No proposal on the table will fix this.

     Since you seem to favor this approach, and since I've approved
     it, why not implement it, rather than debating these issues

  2. We can implement my proposal.  Under this proposal, the variant
     of the program given above that does not contain `= 7' will not
     link.  (Under your proposal, it will.)  In this sense, the
     compiler will become "more broken".  On the other hand, the
     COMMON in shared libraries problem will be fixed, so in this
     sense it will be less broken.

     An additional advantage, in my opinion, will be that users will
     have a simple plan to follow to make code work on AIX: explicitly
     instantiate all static data members.  (The plan with the current
     code, or with your proposal, is "explicitly instantiate all
     initialized static data members, and all static data members
     with constructors."  I claim that is hard to understand,
     unintuitive, and that seemingly innocuous changes to your
     program will cause link failures.)  Not everyone agrees with me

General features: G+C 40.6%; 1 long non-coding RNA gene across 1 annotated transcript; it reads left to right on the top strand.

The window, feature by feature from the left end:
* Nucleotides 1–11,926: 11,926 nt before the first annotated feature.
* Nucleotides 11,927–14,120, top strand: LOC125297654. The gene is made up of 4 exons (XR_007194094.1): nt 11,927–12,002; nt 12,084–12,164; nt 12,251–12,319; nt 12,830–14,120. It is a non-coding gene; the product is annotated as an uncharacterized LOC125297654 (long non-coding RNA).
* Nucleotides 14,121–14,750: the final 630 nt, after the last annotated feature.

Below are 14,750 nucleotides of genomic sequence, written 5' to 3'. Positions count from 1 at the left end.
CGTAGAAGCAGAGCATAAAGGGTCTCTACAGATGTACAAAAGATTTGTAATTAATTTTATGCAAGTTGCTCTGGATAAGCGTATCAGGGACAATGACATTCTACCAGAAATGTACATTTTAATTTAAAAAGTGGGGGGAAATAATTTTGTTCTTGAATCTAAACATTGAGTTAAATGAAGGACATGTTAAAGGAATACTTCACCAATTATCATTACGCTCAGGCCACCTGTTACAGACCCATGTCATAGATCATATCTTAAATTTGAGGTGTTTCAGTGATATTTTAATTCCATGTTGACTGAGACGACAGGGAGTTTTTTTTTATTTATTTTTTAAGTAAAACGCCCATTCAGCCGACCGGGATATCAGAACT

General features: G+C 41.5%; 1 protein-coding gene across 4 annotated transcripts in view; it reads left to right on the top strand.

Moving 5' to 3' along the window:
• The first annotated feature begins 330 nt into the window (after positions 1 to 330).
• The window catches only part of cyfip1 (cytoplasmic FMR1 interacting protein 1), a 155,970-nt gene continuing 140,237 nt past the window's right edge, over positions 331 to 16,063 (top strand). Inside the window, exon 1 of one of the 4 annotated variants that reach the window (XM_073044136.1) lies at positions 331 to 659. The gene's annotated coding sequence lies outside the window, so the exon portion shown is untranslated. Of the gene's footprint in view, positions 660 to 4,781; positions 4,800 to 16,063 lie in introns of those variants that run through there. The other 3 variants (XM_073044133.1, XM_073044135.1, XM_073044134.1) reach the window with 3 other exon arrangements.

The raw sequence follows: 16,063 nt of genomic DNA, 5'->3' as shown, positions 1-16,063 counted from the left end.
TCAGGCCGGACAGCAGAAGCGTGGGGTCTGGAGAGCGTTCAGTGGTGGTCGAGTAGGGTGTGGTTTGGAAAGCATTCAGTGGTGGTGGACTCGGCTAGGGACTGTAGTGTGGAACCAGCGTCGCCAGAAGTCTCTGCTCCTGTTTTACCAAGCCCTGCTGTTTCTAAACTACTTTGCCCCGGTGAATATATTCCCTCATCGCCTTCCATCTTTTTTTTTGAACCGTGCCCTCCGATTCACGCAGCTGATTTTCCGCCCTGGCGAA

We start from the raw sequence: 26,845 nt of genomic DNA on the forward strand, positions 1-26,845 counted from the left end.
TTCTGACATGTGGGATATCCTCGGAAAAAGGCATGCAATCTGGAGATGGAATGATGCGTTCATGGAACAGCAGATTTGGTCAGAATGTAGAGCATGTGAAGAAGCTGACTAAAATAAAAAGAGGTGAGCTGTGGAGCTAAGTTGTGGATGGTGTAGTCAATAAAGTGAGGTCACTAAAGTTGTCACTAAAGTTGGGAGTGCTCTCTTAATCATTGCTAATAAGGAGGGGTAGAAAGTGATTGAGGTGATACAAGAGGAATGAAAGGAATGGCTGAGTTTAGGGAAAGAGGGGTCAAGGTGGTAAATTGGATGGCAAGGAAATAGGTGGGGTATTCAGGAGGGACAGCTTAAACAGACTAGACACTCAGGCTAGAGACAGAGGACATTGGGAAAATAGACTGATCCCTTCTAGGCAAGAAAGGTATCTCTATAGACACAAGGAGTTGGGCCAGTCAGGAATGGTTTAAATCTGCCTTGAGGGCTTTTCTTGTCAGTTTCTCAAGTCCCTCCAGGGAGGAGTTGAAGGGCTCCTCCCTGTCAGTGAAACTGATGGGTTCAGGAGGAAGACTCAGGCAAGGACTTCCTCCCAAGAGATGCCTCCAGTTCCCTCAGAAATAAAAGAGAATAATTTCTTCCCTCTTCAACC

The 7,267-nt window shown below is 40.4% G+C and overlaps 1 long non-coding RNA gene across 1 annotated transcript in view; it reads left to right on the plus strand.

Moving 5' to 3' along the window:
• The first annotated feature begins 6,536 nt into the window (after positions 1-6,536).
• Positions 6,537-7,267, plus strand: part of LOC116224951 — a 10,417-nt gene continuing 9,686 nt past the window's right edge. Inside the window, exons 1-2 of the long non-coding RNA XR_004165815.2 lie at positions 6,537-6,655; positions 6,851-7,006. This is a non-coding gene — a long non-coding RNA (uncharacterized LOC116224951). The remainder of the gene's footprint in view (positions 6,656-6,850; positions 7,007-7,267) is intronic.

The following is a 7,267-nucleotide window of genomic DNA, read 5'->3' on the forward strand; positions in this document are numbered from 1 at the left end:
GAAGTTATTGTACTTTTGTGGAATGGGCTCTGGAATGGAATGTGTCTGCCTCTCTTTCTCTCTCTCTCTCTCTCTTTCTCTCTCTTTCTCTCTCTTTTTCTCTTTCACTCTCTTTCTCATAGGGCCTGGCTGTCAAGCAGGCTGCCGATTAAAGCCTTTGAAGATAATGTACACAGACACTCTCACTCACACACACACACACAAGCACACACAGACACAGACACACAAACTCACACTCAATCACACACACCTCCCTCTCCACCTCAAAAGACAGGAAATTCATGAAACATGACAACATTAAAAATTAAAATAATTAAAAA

that this change is an improvement.

     AIX will still behave exactly like all other platforms without
     weak symbols under my proposal.

  3. We can implement Jason's proposal.  Under Jason's proposal,
     AIX will behave as in 2., but other COMMON platforms will behave
     as in 1.

     This proposal has the disadvantage of making AIX even more of
     an exception.  Programs that work on GNU/Linux, and on other
     COMMON platforms, may require additional modification to work
     on AIX.

     However, Jason feels that my arguments about user confusion in
     2. are bogus, and so this proposal preserves what Jason sees as
     useful functionality on non-AIX COMMON platforms.

     I suspect that if the linker flags approach makes things work 
     on AIX, Jason would withdraw his proposal, and favor 1.

Patches to implement 1. are pre-approved, and I will implement 2. if
we decide that's what we want to do.

Mark Mitchell         
CodeSourcery, LLC     

Index Nav: [Date Index] [Subject Index] [Author Index] [Thread Index]
Message Nav: [Date Prev] [Date Next] [Thread Prev] [Thread Next]